Texas removing hemp from controlled substances list

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FILE – In this Aug. 13, 2015, file photo, hemp plants tower above researchers who tend to them at a research farm in Lexington, Ky. Senate Majority Leader Mitch McConnell said Monday, March 26, 2018, he wants to bring hemp production back into the mainstream by removing it from the controlled substances list that now […]

Come April 5, hemp will no longer be classified as a controlled substance by the State of Texas.

The Texas Department of State Health Services published an amendment to the list on March 15 removing hemp from the list, with the change taking effect 21 days from publication, or April 5.

Hemp was legalized nationally by the 2018 Farm Bill signed by President Trump on December 20.

Even with national legalization, though, the state must still take some action to clarify the crop’s status and future.

The Farm Bill authorizes states to engage in the state-authorized cultivation of hemp for research purposes, meaning hemp must be grown under a state-sanctioned program. Despite the action de-listing hemp, Texas still has no such state program.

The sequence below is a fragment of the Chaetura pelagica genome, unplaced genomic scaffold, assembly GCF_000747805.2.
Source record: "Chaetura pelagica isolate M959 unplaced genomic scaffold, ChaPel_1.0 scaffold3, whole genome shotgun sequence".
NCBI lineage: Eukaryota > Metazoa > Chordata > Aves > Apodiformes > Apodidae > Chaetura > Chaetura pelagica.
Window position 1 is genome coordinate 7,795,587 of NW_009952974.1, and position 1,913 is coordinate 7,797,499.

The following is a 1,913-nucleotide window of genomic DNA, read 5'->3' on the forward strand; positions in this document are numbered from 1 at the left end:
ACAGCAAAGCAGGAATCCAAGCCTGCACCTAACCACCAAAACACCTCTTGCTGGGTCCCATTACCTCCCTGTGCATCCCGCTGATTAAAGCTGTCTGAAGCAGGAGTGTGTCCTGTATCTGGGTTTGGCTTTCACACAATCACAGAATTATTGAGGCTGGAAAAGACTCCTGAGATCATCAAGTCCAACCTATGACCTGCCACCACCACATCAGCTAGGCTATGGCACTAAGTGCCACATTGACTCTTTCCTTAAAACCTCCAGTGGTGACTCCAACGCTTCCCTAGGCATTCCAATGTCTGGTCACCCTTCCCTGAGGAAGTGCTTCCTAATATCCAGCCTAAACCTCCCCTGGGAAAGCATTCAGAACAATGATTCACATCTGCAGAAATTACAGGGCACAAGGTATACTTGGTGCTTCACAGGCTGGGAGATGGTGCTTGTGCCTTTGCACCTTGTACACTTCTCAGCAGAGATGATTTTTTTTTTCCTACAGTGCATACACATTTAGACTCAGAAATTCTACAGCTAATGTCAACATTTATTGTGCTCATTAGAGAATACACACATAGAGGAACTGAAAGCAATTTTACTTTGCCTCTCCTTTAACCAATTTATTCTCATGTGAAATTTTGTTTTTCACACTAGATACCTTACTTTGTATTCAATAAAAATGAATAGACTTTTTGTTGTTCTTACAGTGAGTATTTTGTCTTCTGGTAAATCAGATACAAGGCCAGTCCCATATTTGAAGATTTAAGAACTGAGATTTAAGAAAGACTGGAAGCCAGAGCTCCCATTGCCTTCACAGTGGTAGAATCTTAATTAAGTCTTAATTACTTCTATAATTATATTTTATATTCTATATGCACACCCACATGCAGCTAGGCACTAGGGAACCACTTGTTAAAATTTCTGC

The legal status of CBD oil also remains murky.

Use of the oil, which is derived from hemp and does not contain THC – the substance in marijuana that gets users high – is rapidly gaining in popularity. A number of shops in East Texas sell the oil.

However, Tyler police recently sent letters to those businesses, asking them to take CBD oil off their shelves.

In the wake of those letters, CBD oil sellers in Longview held an informational meeting seeking to clear up some of the confusion.

According to federal law, anything that comes from a marijuana plant is illegal. But anything derived from the hemp plant, a cousin to marijuana, is fine.

But according to state law, any CBD oil which contains THC is illegal.

According to the U.S. Hemp Roundtable, a bill has been presented in the Texas Legislature which would address these areas.

Texas legalized medical marijuana under narrow circumstances in 2015 when Governor Gregg Abbott signed into law a bill authored by then-Tyler Senator Kevin Eltife.

Depiste that legalization, though, some families said the medical-use product remained difficult to acquire due to the low number of dispensaries operating in the state. As of a year ago,only about 30 doctors across the state were licensed to prescribe it.

Currently, a broad coalition of Texas lawmakers and lobbyists are working to get the Legislature to expand medical-use marrijuana, but Lieutenant Governor Dan Patrick remains staunchly opposed to any efforts to legalize the drug.

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